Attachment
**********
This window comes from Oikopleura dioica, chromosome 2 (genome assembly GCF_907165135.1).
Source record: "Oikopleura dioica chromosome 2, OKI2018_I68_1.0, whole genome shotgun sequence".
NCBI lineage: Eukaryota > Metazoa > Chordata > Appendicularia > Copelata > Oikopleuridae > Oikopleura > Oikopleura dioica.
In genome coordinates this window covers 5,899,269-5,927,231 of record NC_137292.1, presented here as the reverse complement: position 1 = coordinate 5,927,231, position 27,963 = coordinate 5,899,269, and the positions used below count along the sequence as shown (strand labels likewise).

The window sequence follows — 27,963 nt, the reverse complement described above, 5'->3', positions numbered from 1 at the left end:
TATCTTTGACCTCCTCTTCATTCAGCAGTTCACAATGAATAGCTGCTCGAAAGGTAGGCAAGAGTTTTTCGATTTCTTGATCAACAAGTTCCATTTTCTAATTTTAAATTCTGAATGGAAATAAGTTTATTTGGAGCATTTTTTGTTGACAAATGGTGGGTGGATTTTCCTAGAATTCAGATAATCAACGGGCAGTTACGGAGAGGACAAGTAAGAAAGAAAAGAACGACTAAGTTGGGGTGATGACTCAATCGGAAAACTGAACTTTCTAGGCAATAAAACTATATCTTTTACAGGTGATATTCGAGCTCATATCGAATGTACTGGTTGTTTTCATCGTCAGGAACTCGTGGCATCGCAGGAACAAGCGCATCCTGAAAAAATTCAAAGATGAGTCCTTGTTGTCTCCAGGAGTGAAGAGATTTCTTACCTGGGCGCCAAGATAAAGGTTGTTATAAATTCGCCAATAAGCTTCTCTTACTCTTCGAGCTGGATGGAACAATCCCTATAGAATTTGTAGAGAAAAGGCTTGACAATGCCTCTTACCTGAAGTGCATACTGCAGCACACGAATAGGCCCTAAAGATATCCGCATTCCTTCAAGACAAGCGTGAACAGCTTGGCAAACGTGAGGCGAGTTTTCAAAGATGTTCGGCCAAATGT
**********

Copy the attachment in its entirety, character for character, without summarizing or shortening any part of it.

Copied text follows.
This window comes from Oikopleura dioica, chromosome 2 (genome assembly GCF_907165135.1).
Source record: "Oikopleura dioica chromosome 2, OKI2018_I68_1.0, whole genome shotgun sequence".
NCBI lineage: Eukaryota > Metazoa > Chordata > Appendicularia > Copelata > Oikopleuridae > Oikopleura > Oikopleura dioica.
In genome coordinates this window covers 5,899,269-5,927,231 of record NC_137292.1, presented here as the reverse complement: position 1 = coordinate 5,927,231, position 27,963 = coordinate 5,899,269, and the positions used below count along the sequence as shown (strand labels likewise).

The window sequence follows — 27,963 nt, the reverse complement described above, 5'->3', positions numbered from 1 at the left end:
TATCTTTGACCTCCTCTTCATTCAGCAGTTCACAATGAATAGCTGCTCGAAAGGTAGGCAAGAGTTTTTCGATTTCTTGATCAACAAGTTCCATTTTCTAATTTTAAATTCTGAATGGAAATAAGTTTATTTGGAGCATTTTTTGTTGACAAATGGTGGGTGGATTTTCCTAGAATTCAGATAATCAACGGGCAGTTACGGAGAGGACAAGTAAGAAAGAAAAGAACGACTAAGTTGGGGTGATGACTCAATCGGAAAACTGAACTTTCTAGGCAATAAAACTATATCTTTTACAGGTGATATTCGAGCTCATATCGAATGTACTGGTTGTTTTCATCGTCAGGAACTCGTGGCATCGCAGGAACAAGCGCATCCTGAAAAAATTCAAAGATGAGTCCTTGTTGTCTCCAGGAGTGAAGAGATTTCTTACCTGGGCGCCAAGATAAAGGTTGTTATAAATTCGCCAATAAGCTTCTCTTACTCTTCGAGCTGGATGGAACAATCCCTATAGAATTTGTAGAGAAAAGGCTTGACAATGCCTCTTACCTGAAGTGCATACTGCAGCACACGAATAGGCCCTAAAGATATCCGCATTCCTTCAAGACAAGCGTGAACAGCTTGGCAAACGTGAGGCGAGTTTTCAAAGATGTTCGGCCAAATGT